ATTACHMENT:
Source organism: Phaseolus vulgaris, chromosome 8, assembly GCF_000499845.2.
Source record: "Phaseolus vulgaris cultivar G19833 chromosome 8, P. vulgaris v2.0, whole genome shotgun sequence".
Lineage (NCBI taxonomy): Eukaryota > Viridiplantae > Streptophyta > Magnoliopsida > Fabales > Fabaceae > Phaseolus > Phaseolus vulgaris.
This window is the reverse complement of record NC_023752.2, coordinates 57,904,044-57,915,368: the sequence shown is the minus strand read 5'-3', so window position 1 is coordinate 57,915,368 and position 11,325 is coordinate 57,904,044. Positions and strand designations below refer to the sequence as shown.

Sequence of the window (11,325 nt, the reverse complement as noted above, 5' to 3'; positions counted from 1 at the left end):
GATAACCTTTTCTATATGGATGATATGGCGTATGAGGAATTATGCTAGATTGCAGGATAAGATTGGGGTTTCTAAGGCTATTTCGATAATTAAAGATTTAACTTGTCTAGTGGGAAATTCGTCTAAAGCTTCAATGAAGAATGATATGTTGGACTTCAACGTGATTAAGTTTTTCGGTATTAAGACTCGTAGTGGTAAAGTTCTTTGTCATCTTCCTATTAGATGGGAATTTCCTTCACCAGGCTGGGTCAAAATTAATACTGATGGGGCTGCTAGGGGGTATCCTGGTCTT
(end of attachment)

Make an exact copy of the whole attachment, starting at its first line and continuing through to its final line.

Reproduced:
Source organism: Phaseolus vulgaris, chromosome 8, assembly GCF_000499845.2.
Source record: "Phaseolus vulgaris cultivar G19833 chromosome 8, P. vulgaris v2.0, whole genome shotgun sequence".
Lineage (NCBI taxonomy): Eukaryota > Viridiplantae > Streptophyta > Magnoliopsida > Fabales > Fabaceae > Phaseolus > Phaseolus vulgaris.
This window is the reverse complement of record NC_023752.2, coordinates 57,904,044-57,915,368: the sequence shown is the minus strand read 5'-3', so window position 1 is coordinate 57,915,368 and position 11,325 is coordinate 57,904,044. Positions and strand designations below refer to the sequence as shown.

Sequence of the window (11,325 nt, the reverse complement as noted above, 5' to 3'; positions counted from 1 at the left end):
GATAACCTTTTCTATATGGATGATATGGCGTATGAGGAATTATGCTAGATTGCAGGATAAGATTGGGGTTTCTAAGGCTATTTCGATAATTAAAGATTTAACTTGTCTAGTGGGAAATTCGTCTAAAGCTTCAATGAAGAATGATATGTTGGACTTCAACGTGATTAAGTTTTTCGGTATTAAGACTCGTAGTGGTAAAGTTCTTTGTCATCTTCCTATTAGATGGGAATTTCCTTCACCAGGCTGGGTCAAAATTAATACTGATGGGGCTGCTAGGGGGTATCCTGGTCTT